a row of seats in an airplane

An affordable yet dignified way to travel long haul…

As social media may inform you, through the magic of deals, points, miles and frequent flyer status, I’m often in the pointy end of the plane. But quite often I’ll need to be somewhere at a specific time and will need book a normal cash paying ticket – and when I do, it’s economy or premium. Last night I flew from New York to London on British Airways Premium Economy, and even though it’s not one of the most highly touted Premium Economy cabins, I couldn’t believe how good it was.

a city street with many tall buildings and people crossing itBackstory

In 2011, I  traveled more times between New York and London in Economy than there are months of the year. It was manic. At the time, the rock bottom prices you’d find would cost about $750 round trip. That was for standard economy. I often paid over $900. We’re now seeing exceedingly low economy fares, often under $500, and occasionally under $400! Economy is basically half the price it was only six/seven years ago – but unfortunately it’s about half as comfortable too.


At 6’3” “size matters”. Most airlines have gone in favor of 17” wide “slimline” seats which are about as comfortable as riding your lightly padded bicycle seat to London. On top of that, legroom has been diminished beyond comprehension. But for about $800, and sometimes even far less – I’ve been able to purchase premium economy lately. Compared to standard prices of $3000 and up for business class – it’s a bargain. Would it be worth a premium of $900 or more round trip over economy? Probably not, but if it’s competitively priced like the deals mentioned above – it’s a no brainer. The seat is wide, the headrest is like a pillow, the TV is bigger and the recline … is like actual recline. In fact, the seat is about an inch wider, which helps – but the recline and legroom is about 7” deeper in most good premium economy seats.

a plane with seats and windowsSleeping

I woke up over the coast of Ireland this morning absolutely gobsmacked that I slept a great few hours on the plane, without a bed (or real champagne). With a decent pillow, blanket and plenty of legroom to loft myself into recline, I not once felt the “squeeze” so often talked about in air travel today. I don’t book premium for the “food”. Airplane food is almost universally poor, so I make a point to eat before flying. I did however enjoy a nice glass of prosecco before settling in to some sleep. Another benefit of many premium economy cabins is that they are small. Fewer passengers, less noise and with curtains at both ends, it feels very quaint and with less movement, decent sleep is easier to attain.


Another great reason for booking Premium Economy is upgrades. Many airlines only allow upgrades of one cabin class. Therefore if you booked economy, you’d only be able to upgrade to premium. But if you book premium, you can upgrade to business. Paying $800 round trip and upgrading using points can represent savings of thousands of dollars, versus paying for business class outright.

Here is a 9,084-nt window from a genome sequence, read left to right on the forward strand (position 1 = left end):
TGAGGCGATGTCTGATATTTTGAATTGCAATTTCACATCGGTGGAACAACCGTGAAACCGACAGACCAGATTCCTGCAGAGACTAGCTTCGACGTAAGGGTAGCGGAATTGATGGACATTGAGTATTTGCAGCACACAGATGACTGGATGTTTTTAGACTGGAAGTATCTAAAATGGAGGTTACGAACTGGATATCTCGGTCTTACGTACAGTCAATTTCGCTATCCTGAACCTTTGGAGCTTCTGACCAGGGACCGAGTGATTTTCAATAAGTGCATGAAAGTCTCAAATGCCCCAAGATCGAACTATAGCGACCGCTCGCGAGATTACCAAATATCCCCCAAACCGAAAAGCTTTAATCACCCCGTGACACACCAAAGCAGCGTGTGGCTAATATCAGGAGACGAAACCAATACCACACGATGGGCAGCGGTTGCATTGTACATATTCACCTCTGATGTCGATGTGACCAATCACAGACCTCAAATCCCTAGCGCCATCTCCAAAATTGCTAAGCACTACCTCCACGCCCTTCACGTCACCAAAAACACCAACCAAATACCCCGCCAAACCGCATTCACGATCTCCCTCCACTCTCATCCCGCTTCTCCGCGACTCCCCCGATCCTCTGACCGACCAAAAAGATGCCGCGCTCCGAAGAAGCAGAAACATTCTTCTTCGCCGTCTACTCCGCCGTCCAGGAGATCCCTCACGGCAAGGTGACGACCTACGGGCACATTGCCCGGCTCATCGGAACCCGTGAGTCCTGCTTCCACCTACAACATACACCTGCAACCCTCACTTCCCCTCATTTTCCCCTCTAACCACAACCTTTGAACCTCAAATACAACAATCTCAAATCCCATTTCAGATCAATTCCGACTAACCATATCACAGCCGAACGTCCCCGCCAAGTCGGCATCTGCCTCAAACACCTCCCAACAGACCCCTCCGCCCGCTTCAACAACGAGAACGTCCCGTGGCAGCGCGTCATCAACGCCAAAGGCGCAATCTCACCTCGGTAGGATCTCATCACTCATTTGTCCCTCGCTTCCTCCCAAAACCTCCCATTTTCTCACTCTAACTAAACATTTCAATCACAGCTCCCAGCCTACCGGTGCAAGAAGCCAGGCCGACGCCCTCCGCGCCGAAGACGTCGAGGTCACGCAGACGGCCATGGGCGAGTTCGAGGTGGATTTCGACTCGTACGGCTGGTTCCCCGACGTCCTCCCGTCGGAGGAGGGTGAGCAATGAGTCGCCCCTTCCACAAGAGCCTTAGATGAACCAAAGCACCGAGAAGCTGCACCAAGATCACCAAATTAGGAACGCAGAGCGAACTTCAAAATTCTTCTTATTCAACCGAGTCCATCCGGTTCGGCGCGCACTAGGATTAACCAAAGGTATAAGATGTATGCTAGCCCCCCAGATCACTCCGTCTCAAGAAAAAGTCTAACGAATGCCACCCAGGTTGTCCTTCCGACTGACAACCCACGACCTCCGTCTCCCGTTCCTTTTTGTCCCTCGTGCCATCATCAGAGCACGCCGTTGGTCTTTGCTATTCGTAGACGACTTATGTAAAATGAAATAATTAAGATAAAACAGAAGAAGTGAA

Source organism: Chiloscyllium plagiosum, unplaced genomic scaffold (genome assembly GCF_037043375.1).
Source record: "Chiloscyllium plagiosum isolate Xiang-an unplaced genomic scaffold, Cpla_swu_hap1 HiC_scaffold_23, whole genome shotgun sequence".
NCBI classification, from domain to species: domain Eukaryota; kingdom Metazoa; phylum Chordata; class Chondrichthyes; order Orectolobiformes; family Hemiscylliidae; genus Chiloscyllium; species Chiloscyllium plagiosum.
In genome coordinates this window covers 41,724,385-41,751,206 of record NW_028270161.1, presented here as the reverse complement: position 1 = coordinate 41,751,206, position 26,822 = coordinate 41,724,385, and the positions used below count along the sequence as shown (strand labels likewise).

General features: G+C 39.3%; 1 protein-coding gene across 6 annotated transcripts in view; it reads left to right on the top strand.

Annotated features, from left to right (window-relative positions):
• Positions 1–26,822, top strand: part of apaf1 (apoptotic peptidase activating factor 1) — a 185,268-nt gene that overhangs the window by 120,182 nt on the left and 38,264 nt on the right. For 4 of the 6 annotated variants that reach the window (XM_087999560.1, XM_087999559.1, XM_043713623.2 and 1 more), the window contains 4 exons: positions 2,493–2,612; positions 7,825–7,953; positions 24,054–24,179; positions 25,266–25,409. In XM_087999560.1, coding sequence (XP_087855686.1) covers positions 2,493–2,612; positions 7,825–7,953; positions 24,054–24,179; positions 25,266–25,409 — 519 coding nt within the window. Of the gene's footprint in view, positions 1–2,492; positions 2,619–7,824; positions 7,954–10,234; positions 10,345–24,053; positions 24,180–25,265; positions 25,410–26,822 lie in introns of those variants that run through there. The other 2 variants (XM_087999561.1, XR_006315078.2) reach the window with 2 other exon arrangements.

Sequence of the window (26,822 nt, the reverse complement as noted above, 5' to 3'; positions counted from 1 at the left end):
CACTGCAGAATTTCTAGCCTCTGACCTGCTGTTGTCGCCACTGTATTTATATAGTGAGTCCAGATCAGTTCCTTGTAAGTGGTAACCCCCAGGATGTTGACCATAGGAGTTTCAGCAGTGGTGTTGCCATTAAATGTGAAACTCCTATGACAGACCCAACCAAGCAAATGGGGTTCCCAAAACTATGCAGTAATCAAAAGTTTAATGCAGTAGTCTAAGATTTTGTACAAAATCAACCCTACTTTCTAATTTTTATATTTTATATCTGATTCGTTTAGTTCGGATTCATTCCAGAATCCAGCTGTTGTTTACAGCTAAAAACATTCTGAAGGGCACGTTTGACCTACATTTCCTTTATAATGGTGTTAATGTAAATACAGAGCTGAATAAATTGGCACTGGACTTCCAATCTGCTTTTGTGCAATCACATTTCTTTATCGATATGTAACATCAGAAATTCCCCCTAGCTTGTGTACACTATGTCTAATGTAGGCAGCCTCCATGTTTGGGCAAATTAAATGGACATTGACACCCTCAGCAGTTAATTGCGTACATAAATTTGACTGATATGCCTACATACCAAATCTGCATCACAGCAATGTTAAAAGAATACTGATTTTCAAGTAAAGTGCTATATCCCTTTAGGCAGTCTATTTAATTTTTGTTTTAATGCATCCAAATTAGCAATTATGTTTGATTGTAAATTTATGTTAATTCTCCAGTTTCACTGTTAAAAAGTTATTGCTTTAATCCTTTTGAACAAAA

Do you choose Premium Economy when possible? What’s your favorite?

Gilbert Ott

Gilbert Ott is an ever curious traveler and one of the world's leading travel experts. His adventures take him all over the globe, often spanning over 200,000 miles a year and his travel exploits are regularly...

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  1. On day flights, in my view it’s pretty difficult to justify business class over a decent PE cabin/seat.

  2. I’ll be taking my first Premium Economy flight on JAL in a few weeks.
    Due to the timing of my trip and reservation (leaving Japan right before Golden week), it actually came out cheaper than booking economy.
    The difference in fare compared to past economy flights was about $100 so I thought it was a deal, but this made me wonder what I should actually be paying for an economy flight since I’m finding fare differences of $800-900 for an off season flight… I suppose that’s a question for another day.

    1. I’ll be flying out of Okinawa the end of May and returning the end of June. Where are you flying out of and going to? I’m having a heck of a time finding reasonable premium economy fares!

  3. I’d value your opinion on one of their Gatwick routes or in fact in any route other than USA or Hong Kong… Consistency is one of BA’s biggest issues (see earlier comments re IFE. The London to USA routes are privileged within the BA network and in effect offer the best they choose to deliver but are not representative of the experience of being ripped off by them on the majority of their routes.